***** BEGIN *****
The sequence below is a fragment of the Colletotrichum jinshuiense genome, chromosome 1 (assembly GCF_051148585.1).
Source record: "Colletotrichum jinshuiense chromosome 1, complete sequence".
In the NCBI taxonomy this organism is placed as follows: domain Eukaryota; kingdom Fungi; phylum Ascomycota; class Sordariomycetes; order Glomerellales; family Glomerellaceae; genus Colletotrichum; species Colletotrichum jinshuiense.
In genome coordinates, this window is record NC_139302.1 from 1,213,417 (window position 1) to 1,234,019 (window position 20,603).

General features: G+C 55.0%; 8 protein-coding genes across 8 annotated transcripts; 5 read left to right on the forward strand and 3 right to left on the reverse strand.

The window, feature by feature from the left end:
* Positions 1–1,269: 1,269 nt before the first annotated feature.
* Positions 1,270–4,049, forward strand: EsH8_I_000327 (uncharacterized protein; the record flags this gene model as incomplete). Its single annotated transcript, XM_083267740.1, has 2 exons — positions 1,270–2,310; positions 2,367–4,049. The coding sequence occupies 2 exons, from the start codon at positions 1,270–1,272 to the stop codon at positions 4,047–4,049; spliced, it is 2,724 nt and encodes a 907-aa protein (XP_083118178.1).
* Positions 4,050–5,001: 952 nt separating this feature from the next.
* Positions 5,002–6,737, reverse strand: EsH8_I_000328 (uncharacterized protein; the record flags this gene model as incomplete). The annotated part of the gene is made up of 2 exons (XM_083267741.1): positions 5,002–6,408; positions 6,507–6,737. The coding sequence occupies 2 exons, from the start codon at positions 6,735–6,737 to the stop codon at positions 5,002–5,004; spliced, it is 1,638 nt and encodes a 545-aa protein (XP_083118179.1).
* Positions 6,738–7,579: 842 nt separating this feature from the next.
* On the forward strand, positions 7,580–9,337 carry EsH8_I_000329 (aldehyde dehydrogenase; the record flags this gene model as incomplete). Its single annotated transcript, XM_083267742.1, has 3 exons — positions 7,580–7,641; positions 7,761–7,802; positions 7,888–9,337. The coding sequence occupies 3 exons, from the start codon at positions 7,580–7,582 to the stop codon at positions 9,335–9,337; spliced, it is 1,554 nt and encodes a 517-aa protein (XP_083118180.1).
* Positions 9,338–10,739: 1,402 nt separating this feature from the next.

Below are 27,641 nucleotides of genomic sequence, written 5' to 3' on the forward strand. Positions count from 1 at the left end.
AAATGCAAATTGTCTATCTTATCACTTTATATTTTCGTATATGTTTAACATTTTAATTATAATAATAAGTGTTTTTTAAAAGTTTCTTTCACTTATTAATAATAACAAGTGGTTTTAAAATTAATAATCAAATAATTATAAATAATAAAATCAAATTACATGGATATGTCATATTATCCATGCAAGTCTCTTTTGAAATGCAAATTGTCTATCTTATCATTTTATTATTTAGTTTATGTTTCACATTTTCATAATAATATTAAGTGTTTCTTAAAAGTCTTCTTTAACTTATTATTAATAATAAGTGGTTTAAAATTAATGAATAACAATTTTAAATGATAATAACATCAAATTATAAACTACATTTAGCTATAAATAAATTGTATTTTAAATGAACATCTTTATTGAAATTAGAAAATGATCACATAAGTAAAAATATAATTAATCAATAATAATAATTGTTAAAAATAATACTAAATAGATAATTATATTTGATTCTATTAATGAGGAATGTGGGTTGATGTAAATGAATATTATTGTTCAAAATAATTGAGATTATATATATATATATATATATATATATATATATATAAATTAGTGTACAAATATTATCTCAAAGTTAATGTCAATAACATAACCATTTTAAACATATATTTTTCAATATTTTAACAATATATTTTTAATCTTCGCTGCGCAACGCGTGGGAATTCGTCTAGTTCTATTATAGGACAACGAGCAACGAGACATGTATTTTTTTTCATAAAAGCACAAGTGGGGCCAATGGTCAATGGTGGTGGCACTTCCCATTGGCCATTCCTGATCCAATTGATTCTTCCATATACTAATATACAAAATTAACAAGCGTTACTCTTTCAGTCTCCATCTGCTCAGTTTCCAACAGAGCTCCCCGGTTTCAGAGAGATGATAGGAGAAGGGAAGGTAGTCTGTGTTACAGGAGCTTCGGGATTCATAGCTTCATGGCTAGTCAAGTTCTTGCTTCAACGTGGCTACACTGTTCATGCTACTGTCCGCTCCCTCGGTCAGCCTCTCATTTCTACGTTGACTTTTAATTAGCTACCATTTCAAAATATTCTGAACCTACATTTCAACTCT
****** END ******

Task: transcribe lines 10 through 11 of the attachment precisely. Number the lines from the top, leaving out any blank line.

* Positions 5,002–6,737, reverse strand: EsH8_I_000328 (uncharacterized protein; the record flags this gene model as incomplete). The annotated part of the gene is made up of 2 exons (XM_083267741.1): positions 5,002–6,408; positions 6,507–6,737. The coding sequence occupies 2 exons, from the start codon at positions 6,735–6,737 to the stop codon at positions 5,002–5,004; spliced, it is 1,638 nt and encodes a 545-aa protein (XP_083118179.1).
* Positions 6,738–7,579: 842 nt separating this feature from the next.